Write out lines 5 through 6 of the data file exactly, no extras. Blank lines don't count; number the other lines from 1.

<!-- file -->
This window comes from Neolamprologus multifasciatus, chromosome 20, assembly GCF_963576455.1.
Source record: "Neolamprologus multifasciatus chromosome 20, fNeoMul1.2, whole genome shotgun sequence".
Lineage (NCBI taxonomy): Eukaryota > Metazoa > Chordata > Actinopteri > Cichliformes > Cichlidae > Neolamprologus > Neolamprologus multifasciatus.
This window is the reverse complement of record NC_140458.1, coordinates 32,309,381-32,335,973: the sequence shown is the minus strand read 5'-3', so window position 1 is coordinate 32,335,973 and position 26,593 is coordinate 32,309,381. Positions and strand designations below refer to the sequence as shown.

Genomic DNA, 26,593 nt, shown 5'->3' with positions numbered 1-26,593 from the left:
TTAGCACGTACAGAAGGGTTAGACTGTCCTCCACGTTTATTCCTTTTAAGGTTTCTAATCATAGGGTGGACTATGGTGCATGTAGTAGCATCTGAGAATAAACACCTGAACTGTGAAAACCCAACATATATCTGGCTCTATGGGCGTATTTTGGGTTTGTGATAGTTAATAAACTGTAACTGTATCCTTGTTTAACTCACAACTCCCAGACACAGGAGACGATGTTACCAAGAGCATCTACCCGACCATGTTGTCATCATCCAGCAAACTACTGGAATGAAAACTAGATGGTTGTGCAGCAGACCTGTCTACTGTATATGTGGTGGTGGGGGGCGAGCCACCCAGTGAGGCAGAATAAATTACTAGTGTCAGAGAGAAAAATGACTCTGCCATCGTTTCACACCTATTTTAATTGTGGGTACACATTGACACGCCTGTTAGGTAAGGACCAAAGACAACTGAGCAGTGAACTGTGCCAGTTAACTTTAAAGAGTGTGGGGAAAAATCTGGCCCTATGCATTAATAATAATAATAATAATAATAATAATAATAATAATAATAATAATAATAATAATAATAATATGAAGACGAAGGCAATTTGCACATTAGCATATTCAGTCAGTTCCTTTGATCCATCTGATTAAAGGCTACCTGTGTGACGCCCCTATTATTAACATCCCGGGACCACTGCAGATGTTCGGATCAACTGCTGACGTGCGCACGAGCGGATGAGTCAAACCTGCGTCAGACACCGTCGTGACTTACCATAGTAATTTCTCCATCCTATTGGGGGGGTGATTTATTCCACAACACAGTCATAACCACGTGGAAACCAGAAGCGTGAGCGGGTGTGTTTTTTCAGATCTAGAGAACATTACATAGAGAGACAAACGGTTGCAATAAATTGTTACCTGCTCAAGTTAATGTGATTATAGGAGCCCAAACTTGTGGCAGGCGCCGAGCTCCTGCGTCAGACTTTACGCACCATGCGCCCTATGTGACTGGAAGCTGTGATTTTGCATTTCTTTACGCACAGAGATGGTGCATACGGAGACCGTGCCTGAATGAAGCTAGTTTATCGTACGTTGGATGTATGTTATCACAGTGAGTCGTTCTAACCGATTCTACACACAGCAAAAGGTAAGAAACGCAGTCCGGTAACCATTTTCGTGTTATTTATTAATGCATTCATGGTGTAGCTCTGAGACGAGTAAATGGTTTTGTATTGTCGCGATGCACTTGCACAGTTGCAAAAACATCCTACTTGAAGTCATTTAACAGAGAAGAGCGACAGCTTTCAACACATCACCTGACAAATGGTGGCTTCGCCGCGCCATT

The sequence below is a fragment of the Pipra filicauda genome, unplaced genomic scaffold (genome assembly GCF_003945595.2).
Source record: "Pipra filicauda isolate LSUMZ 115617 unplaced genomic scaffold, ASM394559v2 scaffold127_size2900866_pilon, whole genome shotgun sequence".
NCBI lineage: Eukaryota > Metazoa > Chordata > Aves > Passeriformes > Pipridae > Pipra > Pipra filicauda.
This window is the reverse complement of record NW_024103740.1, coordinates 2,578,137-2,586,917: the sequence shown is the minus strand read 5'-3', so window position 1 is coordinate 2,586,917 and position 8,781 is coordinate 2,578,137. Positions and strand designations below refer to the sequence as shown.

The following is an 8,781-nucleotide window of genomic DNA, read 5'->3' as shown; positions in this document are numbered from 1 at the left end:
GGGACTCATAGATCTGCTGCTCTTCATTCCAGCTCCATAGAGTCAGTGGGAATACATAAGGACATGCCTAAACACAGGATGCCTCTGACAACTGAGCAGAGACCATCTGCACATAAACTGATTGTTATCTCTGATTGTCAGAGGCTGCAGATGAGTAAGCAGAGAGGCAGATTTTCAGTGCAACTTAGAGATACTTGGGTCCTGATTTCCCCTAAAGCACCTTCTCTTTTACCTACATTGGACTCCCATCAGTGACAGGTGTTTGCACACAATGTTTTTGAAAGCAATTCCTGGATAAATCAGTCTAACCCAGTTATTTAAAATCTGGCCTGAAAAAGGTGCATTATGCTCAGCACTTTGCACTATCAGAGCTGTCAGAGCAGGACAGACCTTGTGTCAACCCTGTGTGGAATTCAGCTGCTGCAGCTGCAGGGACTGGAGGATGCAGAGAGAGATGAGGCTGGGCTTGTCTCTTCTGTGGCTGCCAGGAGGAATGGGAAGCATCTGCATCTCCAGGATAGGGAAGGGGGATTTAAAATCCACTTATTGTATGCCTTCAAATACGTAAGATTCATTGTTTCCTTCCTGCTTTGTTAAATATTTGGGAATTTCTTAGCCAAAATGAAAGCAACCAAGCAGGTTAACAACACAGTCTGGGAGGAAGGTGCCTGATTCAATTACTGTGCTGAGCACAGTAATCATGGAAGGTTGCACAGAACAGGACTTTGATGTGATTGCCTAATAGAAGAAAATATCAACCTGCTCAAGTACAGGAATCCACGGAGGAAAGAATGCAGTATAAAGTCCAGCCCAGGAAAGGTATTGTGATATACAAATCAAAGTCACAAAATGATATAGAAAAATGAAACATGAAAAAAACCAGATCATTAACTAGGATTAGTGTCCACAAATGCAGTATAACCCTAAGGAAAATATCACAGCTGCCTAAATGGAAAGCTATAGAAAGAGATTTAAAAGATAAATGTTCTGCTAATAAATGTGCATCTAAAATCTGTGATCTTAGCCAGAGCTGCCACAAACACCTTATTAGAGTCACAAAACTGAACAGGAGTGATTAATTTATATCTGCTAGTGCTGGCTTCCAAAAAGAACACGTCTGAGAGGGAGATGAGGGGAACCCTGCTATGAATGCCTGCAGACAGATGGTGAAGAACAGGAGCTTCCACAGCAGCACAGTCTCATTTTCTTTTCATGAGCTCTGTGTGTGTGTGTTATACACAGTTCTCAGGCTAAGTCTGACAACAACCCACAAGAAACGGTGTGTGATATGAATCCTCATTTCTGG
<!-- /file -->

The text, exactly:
Genomic DNA, 26,593 nt, shown 5'->3' with positions numbered 1-26,593 from the left:
TTAGCACGTACAGAAGGGTTAGACTGTCCTCCACGTTTATTCCTTTTAAGGTTTCTAATCATAGGGTGGACTATGGTGCATGTAGTAGCATCTGAGAATAAACACCTGAACTGTGAAAACCCAACATATATCTGGCTCTATGGGCGTATTTTGGGTTTGTGATAGTTAATAAACTGTAACTGTATCCTTGTTTAACTCACAACTCCCAGACACAGGAGACGATGTTACCAAGAGCATCTACCCGACCATGTTGTCATCATCCAGCAAACTACTGGAATGAAAACTAGATGGTTGTGCAGCAGACCTGTCTACTGTATATGTGGTGGTGGGGGGCGAGCCACCCAGTGAGGCAGAATAAATTACTAGTGTCAGAGAGAAAAATGACTCTGCCATCGTTTCACACCTATTTTAATTGTGGGTACACATTGACACGCCTGTTAGGTAAGGACCAAAGACAACTGAGCAGTGAACTGTGCCAGTTAACTTTAAAGAGTGTGGGGAAAAATCTGGCCCTATGCATTAATAATAATAATAATAATAATAATAATAATAATAATAATAATAATAATAATAATAATAATATGAAGACGAAGGCAATTTGCACATTAGCATATTCAGTCAGTTCCTTTGATCCATCTGATTAAAGGCTACCTGTGTGACGCCCCTATTATTAACATCCCGGGACCACTGCAGATGTTCGGATCAACTGCTGACGTGCGCACGAGCGGATGAGTCAAACCTGCGTCAGACACCGTCGTGACTTACCATAGTAATTTCTCCATCCTATTGGGGGGGTGATTTATTCCACAACACAGTCATAACCACGTGGAAACCAGAAGCGTGAGCGGGTGTGTTTTTTCAGATCTAGAGAACATTACATAGAGAGACAAACGGTTGCAATAAATTGTTACCTGCTCAAGTTAATGTGATTATAGGAGCCCAAACTTGTGGCAGGCGCCGAGCTCCTGCGTCAGACTTTACGCACCATGCGCCCTATGTGACTGGAAGCTGTGATTTTGCATTTCTTTACGCACAGAGATGGTGCATACGGAGACCGTGCCTGAATGAAGCTAGTTTATCGTACGTTGGATGTATGTTATCACAGTGAGTCGTTCTAACCGATTCTACACACAGCAAAAGGTAAGAAACGCAGTCCGGTAACCATTTTCGTGTTATTTATTAATGCATTCATGGTGTAGCTCTGAGACGAGTAAATGGTTTTGTATTGTCGCGATGCACTTGCACAGTTGCAAAAACATCCTACTTGAAGTCATTTAACAGAGAAGAGCGACAGCTTTCAACACATCACCTGACAAATGGTGGCTTCGCCGCGCCATT